Description - Reworking Qualitative Data by Janet Heaton
What is qualitative secondary analysis? How can it be most effectively applied in social research? This timely and accomplished book offers readers a well informed, reliable guide to all aspects of qualitative secondary analysis. The book: * Defines secondary analysis * Distinguishes between quantitative and qualitative secondary analysis * Maps the main types of qualitative secondary analysis * Covers the key ethical and legal issues * Offers a practical guide to effective research * Sets the agenda for future developments in the subject Written by an experienced researcher and teacher with a background in sociology, the book is a comprehensive and invaluable introduction to this growing field of social research.
Buy Reworking Qualitative Data by Janet Heaton from Australia's Online Independent Bookstore, Boomerang Books.
(233mm x 135mm x 9mm)
SAGE Publications Inc
Publisher: SAGE Publications Inc
Country of Publication:
Other Editions - Reworking Qualitative Data by Janet Heaton
Book Reviews - Reworking Qualitative Data by Janet Heaton
Author Biography - Janet Heaton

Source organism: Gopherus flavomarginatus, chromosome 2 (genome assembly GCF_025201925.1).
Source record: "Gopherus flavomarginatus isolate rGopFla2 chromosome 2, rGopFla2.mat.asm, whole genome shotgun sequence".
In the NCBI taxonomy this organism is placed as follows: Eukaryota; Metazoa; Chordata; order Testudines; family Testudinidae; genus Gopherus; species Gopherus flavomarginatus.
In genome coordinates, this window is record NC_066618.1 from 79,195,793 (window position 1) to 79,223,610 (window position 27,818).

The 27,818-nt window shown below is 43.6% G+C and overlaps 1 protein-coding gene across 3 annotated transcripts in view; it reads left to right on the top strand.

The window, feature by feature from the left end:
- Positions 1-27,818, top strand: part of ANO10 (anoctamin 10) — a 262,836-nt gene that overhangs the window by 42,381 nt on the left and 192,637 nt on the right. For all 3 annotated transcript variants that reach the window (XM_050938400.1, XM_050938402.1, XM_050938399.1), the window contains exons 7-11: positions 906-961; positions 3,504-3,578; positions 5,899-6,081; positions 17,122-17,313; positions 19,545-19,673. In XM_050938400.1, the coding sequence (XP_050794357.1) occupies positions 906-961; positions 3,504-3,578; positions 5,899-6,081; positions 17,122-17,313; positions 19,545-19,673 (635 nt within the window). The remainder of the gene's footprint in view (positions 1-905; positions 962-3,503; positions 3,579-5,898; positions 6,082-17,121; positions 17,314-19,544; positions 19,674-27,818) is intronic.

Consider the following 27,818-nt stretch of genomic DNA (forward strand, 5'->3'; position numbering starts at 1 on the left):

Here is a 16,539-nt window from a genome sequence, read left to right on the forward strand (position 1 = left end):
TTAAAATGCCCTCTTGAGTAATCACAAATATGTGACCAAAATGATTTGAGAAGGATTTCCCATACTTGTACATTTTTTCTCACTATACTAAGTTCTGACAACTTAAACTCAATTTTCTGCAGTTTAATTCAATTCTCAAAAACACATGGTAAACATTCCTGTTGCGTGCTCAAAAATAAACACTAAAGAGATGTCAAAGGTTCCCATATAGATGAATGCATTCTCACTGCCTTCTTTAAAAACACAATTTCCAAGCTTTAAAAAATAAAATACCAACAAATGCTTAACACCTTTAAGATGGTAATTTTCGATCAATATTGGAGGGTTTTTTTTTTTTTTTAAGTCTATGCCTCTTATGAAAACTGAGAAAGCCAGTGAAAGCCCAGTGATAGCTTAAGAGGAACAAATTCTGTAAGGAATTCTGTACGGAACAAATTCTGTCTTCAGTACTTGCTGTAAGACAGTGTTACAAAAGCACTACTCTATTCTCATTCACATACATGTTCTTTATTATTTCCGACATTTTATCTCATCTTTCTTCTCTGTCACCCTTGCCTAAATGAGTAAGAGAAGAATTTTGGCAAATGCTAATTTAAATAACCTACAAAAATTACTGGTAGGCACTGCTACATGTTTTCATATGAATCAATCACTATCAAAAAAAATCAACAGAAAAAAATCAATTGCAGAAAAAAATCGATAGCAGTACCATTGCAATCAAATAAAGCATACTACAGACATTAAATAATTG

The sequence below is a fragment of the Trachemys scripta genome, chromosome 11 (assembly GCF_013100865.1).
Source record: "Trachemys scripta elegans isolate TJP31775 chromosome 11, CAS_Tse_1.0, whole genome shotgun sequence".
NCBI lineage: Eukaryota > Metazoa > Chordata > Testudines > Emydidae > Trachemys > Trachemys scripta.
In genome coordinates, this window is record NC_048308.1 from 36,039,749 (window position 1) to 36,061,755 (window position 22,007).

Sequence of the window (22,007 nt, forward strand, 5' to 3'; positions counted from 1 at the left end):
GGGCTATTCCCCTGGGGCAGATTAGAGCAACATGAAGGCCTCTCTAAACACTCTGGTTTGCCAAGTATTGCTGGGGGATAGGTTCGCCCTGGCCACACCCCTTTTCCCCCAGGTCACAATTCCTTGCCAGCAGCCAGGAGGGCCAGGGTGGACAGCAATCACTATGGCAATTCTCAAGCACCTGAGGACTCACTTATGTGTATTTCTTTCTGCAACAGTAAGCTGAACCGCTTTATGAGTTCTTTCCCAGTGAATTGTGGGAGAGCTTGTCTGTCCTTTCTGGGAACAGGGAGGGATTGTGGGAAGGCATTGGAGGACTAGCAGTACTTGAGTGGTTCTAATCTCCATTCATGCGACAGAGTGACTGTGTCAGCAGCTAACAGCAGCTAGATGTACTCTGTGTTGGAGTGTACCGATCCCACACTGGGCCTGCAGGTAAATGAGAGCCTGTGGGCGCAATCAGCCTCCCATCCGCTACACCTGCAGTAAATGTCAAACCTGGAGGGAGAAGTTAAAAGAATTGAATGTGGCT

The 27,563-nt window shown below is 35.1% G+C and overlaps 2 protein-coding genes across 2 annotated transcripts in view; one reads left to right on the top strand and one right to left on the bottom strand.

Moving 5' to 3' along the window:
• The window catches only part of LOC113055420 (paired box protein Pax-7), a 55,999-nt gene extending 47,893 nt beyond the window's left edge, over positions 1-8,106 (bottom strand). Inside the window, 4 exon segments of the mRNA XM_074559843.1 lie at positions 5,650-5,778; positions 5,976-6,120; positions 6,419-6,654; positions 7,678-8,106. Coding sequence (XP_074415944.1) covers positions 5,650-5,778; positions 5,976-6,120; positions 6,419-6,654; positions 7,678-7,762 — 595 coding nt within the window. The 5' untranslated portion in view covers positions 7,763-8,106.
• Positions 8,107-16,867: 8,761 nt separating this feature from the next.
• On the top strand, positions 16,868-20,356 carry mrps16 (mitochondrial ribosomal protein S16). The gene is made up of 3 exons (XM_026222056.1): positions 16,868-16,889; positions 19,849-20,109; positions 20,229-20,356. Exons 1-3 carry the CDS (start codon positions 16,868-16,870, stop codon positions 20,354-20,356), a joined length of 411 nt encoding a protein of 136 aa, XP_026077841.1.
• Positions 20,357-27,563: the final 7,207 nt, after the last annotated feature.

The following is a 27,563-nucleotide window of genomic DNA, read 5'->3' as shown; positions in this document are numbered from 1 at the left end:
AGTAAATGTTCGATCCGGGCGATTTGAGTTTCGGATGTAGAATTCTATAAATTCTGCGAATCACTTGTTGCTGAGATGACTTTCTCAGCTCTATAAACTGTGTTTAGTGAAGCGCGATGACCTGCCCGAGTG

Janet Heaton is a Sociologist at the University of Exeter Medical School in Devon, England. Janet has carried out applied health research using mainly qualitative methods for many years, working within the National Health Service (NHS) and at the University of Leeds and University of York, before moving to Exeter in 2010. Since 1997, Janet has had a special interest in the secondary analysis of qualitative data. She obtained her PhD on the topic and has written several articles and a book called Reworking Qualitative Data, published by SAGE in 2004, in which she explores the epistemological, methodological, ethical and legal aspects of qualitative secondary analysis using different sources of data. In 2010-2012, Janet undertook a secondary analysis of interview data collected by the Health Experiences Research Group (HERG) at the University of Oxford for the website. The study, funded by the Economic and Social Research Council, examined young adults' experiences of growing up with a chronic illness and, in particular, their sense of mastery (or not) of their condition. It is an example of a growing number of studies involving the reuse of qualitative data from research projects which have been preserved and archived to facilitate secondary work.